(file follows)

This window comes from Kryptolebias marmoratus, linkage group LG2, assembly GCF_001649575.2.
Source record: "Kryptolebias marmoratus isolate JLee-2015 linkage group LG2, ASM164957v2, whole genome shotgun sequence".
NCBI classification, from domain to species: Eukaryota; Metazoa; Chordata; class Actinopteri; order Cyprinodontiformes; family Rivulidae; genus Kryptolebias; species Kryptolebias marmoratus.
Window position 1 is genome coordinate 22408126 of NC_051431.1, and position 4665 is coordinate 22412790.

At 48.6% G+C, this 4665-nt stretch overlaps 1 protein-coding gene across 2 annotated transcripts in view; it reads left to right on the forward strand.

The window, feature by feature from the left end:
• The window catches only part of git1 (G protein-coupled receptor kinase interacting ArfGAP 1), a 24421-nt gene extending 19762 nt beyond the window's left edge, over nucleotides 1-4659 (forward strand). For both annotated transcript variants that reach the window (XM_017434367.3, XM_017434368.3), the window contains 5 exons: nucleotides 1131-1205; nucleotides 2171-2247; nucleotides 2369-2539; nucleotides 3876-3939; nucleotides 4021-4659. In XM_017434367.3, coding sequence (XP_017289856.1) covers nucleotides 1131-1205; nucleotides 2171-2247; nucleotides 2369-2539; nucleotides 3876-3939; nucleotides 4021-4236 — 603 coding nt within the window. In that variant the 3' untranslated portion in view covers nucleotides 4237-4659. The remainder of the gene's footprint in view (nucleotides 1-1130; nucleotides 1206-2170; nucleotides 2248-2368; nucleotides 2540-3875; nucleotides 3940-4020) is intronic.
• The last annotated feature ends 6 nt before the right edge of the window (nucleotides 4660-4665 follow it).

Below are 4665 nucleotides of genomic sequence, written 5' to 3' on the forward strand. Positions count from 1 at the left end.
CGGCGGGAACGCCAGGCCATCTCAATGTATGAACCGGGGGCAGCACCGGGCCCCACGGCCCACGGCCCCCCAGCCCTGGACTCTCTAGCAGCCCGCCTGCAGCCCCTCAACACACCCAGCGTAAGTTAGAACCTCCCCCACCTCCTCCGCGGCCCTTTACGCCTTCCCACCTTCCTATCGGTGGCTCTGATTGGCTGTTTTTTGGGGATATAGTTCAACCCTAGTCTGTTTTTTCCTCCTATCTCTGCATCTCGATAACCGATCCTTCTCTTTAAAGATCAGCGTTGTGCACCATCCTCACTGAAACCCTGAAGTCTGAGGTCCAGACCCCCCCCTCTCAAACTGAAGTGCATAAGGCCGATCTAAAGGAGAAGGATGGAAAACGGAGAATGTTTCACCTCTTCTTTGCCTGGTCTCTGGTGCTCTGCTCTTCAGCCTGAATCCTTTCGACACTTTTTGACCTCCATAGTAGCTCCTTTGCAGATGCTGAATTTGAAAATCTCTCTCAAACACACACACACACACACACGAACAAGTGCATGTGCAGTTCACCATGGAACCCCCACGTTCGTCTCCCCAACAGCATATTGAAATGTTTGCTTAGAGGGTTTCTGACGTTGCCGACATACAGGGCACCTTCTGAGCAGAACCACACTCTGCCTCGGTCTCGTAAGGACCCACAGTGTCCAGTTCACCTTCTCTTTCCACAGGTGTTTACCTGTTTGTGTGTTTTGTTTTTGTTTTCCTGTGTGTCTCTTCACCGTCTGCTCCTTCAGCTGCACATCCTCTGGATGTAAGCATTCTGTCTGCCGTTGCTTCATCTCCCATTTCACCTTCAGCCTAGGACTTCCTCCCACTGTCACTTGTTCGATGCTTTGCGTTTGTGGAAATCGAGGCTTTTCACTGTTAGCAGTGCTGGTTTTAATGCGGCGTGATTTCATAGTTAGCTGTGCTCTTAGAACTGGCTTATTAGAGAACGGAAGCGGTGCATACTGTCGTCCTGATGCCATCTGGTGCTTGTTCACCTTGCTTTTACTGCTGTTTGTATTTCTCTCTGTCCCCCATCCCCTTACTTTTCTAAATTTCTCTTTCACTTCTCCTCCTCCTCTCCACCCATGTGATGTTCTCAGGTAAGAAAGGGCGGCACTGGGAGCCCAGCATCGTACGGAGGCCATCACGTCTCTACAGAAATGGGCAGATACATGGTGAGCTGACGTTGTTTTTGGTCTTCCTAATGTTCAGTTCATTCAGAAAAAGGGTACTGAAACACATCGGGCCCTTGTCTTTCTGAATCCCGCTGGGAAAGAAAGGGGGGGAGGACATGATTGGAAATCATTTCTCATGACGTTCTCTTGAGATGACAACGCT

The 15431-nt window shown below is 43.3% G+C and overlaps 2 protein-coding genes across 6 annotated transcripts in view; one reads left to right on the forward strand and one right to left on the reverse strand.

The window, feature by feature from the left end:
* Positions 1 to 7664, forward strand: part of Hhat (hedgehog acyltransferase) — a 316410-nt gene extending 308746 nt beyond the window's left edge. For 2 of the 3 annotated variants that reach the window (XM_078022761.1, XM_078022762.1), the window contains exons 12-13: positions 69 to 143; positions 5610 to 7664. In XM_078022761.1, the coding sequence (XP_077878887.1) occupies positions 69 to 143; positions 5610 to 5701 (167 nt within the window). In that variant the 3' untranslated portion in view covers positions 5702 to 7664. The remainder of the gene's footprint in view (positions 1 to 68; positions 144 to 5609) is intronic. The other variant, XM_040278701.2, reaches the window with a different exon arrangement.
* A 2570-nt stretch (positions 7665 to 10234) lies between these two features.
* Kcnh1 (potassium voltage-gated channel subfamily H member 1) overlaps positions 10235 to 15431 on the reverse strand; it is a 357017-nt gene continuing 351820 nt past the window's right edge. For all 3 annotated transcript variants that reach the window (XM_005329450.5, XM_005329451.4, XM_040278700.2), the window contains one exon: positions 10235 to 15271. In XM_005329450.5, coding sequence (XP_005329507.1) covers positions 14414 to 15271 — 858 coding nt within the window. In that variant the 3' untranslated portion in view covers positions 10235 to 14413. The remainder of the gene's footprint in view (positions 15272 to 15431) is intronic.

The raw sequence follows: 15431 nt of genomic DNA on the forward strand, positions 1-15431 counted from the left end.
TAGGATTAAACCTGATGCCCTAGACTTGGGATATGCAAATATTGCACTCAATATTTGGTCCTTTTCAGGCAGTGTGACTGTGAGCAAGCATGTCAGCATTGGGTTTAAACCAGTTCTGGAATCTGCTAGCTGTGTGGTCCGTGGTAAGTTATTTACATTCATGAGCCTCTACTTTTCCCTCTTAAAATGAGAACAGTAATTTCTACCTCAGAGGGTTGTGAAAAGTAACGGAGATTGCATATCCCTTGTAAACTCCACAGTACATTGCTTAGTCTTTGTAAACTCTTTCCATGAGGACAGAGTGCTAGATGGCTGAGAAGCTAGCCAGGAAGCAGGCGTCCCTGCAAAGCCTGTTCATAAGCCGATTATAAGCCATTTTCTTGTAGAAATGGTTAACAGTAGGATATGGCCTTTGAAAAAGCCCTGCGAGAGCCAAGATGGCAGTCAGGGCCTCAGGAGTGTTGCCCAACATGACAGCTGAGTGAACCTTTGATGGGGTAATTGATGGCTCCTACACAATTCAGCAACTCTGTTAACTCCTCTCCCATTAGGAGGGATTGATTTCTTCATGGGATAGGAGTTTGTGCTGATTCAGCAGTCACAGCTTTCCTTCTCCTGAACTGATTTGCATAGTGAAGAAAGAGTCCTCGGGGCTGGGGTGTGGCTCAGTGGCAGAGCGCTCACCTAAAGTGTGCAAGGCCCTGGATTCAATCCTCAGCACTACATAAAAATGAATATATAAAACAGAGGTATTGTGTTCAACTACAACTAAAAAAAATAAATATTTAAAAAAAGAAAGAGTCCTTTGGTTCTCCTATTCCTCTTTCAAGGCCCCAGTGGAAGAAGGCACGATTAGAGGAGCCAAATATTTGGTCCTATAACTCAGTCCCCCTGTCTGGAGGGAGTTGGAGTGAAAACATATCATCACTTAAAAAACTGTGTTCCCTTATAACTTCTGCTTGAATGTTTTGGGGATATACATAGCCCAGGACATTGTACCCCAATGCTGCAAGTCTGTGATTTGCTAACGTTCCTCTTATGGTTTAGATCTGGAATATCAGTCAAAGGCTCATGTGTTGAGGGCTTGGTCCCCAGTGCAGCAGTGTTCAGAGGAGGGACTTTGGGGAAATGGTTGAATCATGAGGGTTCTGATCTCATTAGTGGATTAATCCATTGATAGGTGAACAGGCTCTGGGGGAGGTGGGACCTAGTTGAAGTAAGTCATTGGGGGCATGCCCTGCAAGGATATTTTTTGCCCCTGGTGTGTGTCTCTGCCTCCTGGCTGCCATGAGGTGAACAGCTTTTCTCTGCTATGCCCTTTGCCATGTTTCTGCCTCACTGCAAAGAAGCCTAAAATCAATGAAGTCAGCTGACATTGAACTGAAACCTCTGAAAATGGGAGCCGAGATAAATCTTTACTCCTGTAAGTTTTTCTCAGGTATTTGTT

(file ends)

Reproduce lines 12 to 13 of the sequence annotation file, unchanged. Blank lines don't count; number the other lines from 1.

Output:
The window, feature by feature from the left end:
* Positions 1 to 7664, forward strand: part of Hhat (hedgehog acyltransferase) — a 316410-nt gene extending 308746 nt beyond the window's left edge. For 2 of the 3 annotated variants that reach the window (XM_078022761.1, XM_078022762.1), the window contains exons 12-13: positions 69 to 143; positions 5610 to 7664. In XM_078022761.1, the coding sequence (XP_077878887.1) occupies positions 69 to 143; positions 5610 to 5701 (167 nt within the window). In that variant the 3' untranslated portion in view covers positions 5702 to 7664. The remainder of the gene's footprint in view (positions 1 to 68; positions 144 to 5609) is intronic. The other variant, XM_040278701.2, reaches the window with a different exon arrangement.